Rabbi Zev Segal, who for more than half a century represented Judaism at its warmest and best in Newark, New Jersey, passed away last week after an early morning stint helping his son keep Jewish radio alive in the United States.
Rabbi Segal's body was flown to Israel late Saturday night after he spent decades travelling back and forth between the rest of the world and the Jewish State.
He left his birthplace of Saratov, Russia for the Holy Land with his family in 1919, at the age of two. By a miracle, he was "out of town" during the massacre of Jews by axe-wielding Arabs that rocked his community in Hevron in 1929. By 1939, he had arrived on the shores of the United States, soon to be ordained at the Skokie Yeshiva in Illinois, followed by a stint as a spiritual leader in Los Angeles.
The long-time Rabbi of the Young Israel of Newark arrived in New Jersey in 1945, and led his congregation till his retirement in 1978. It was a time in which American Jewish youth transformed from "greenhorn immigrants" who wanted nothing more than to assimilate, into proud Jews with strong attachments to the State of Israel.
The moment of Nachum's father entering the studio was filled with emotion. A father coming to honor his son.
From 1968 to 1971, Rabbi Segal also served as president of the Rabbinical Council of America, which represents about 1,000 Orthodox rabbis in 14 countries. He had served as a vice president for the RCA for a decade.
A proponent of interfaith dialogue on issues such as race relations, poverty, peace and substance abuse, Rabbi Segal had no qualms about taking an equally strong stance against what he referred to as 'homogenized religion.'
In 1967 he firmly told reporters, "Discussion of the deep religious commitments which a faith community holds can only serve to confuse." Three years later, as RCA president, he combined efforts with Protestant and Catholic leaders to combat drug abuse, drawing African-American and Puerto Rican organizational leadership into the dialogue in an effort to prevent Jewish "white flight" from racially mixed neighborhoods.
Since his retirement Rabbi Segal spent much of his time working for the Memorial Foundation for Jewish Culture.
He was a man that all his children looked up to, 6'2" -- including his 6'7" son, radio personality Nachum Segal, host of the most popular Jewish music and news radio program in the US, JM in the AM on WFMU in Jersey City.
Rabbi Segal's last morning was spent helping his famous son on the air in his annual fundraising marathon. Last Wednesday, as he offered his congratulations to Nachum on the program's 25th anniversary, little did father and son realize it would be their last conversation.
"The moment of Nachum's father entering the studio was filled with emotion," recounted one of the show's producers and fill-in hosts, Mattes Weingast. "A father coming to honor his son."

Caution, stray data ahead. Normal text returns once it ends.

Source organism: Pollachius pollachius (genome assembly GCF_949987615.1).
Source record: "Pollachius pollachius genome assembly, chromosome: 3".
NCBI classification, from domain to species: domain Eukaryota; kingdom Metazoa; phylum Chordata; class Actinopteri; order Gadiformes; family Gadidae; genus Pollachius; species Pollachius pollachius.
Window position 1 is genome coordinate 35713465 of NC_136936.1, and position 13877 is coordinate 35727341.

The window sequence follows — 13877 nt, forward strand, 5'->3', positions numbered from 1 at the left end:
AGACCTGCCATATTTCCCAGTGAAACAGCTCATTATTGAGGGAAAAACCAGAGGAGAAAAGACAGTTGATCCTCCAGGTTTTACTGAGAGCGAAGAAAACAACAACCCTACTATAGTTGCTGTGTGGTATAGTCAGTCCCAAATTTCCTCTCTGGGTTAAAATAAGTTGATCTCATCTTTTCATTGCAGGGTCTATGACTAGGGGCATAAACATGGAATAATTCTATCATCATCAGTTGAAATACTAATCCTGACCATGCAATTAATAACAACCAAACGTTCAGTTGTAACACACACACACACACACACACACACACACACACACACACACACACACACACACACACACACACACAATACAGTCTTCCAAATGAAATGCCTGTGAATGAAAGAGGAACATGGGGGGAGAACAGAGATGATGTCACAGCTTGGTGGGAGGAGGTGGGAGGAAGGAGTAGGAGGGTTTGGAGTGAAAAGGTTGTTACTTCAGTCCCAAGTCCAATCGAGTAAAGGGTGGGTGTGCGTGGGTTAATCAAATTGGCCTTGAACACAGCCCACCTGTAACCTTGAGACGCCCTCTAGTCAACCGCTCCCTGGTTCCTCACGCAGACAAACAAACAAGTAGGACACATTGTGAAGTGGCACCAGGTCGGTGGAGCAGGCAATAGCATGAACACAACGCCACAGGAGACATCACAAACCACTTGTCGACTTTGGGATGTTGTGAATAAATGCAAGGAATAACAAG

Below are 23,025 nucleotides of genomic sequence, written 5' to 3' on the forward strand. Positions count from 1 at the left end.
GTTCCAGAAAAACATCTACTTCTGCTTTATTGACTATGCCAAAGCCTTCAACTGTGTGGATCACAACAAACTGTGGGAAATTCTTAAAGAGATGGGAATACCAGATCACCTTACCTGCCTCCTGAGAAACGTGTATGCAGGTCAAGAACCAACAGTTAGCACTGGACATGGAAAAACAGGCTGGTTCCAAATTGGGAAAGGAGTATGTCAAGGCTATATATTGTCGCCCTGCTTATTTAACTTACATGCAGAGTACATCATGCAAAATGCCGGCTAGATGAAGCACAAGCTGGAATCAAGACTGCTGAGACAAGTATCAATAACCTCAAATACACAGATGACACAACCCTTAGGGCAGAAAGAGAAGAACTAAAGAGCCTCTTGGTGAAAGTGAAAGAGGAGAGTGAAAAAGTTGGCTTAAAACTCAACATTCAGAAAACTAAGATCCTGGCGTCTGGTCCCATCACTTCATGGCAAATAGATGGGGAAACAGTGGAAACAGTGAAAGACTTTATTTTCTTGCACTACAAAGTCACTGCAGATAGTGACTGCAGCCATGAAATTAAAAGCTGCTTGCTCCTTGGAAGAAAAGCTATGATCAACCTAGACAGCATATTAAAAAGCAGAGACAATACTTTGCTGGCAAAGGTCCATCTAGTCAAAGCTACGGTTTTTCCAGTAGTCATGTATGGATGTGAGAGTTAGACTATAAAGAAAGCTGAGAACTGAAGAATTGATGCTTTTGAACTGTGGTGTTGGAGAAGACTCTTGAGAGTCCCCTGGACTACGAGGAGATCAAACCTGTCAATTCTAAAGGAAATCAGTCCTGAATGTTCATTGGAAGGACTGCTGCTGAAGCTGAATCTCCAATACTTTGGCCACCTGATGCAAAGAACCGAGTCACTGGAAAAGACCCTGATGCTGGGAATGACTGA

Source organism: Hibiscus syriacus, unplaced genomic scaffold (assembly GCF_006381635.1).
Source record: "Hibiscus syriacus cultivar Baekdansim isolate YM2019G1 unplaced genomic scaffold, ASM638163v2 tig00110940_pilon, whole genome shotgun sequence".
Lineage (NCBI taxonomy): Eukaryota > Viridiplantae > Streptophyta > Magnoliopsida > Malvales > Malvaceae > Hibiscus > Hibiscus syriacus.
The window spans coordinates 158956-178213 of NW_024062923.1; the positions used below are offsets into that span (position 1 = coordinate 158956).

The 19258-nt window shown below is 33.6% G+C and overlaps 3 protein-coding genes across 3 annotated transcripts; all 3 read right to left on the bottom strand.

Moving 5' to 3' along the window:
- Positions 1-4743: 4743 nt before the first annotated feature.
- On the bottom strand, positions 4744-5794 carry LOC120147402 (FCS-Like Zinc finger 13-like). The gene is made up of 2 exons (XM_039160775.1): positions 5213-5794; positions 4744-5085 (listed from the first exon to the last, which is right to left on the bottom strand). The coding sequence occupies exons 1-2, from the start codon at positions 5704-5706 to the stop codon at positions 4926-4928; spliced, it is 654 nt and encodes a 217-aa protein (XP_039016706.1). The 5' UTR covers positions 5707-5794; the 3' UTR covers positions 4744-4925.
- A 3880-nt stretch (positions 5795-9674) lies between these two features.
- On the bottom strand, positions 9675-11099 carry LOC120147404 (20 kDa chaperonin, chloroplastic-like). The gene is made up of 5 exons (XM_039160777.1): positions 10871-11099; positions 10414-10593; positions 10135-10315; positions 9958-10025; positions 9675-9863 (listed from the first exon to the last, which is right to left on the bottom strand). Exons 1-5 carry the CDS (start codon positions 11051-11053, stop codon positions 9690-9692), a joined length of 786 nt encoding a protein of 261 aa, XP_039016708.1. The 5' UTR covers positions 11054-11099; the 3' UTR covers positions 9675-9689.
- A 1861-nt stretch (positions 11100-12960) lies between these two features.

Rabbi Segal told the listeners that he and his wife were very proud of their son's accomplishments in the Jewish world, that they knew from early on that he would make a difference in the world, and wished continued success for his son in continuing to support the nation of Israel and the Land of Israel.
"Out of respect, Nachum stood for the entire interview," Weingast told Arutz-7's IsraelNationalNews.com. "He did not even mention his father by name when introducing him, but rather had an associate mention the name."
Upon leaving the radio station, the 91-year-old rabbi drove his car down the road, but in the wrong direction, plunging directly into the Hackensack River at the end of a nearby dead-end street. Foul play was ruled out by Hudson County prosecutor Edward J. DeFazio, who noted that Rabbi Segal's car was not the first to drive into the river at that location.
A spiritual leader at a time in which the challenge of keeping the Sabbath collided with the challenge of staying fed, Rabbi Segal gracefully bridged the gap between observant and secular Jews, "a brilliant scholar" who had one foot in both parts of the world.
"It was in a time when many 'traditional' people were not able to keep the mitzvos or didn't care to anymore, but not that they were the Conservatives or Reform Jews necessarily. It was more the non-observant Orthodox people, or those who had little knowledge," Weingast explained.
"See, unlike now, back then you had a lot of people who were Orthodox but didn't follow everything. They had to work on Shabbos. Nowadays many of the so-called 'gedolim' or their people wouldn't give them the time of day," said Weingast, who added that Rabbi Segal enjoyed a very close relationship with the Lubavitcher Rebbe, Rabbi Menachem Mendel Schneerson, as with "all of the true gedolim of the previous generation."
It was his warmth that Weingast remembers most, however. "He was a quiet and unassuming man, but yet very powerful. He was always very welcoming. He could draw people in with his words and actions, never berating. He welcomed all."
In addition to Esther, his wife of 60 years, Rabbi Segal leaves behind two daughters, Leah Aharonov and Penina Rabin, both of whom live in Israel, as well as four sons, including Nachum, Rabbi Nate Segal of Staten Island, NY, Rabbi Moshe Segal, NY and Rabbi Yigal Segal, a resident of Jerusalem.
The shiva (seven-day mourning period) will be observed in Tel Aviv at the home of Peninah Rabin, Rehov Ha'Atzma'ut 13, Petach Tikvah (03 909-5767) and in the capital at the home of Rabbi Yigal Segal, 6/8 Agasi, Har Nof (02 652-3103) until Sunday morning, March 16, 9 Adar II.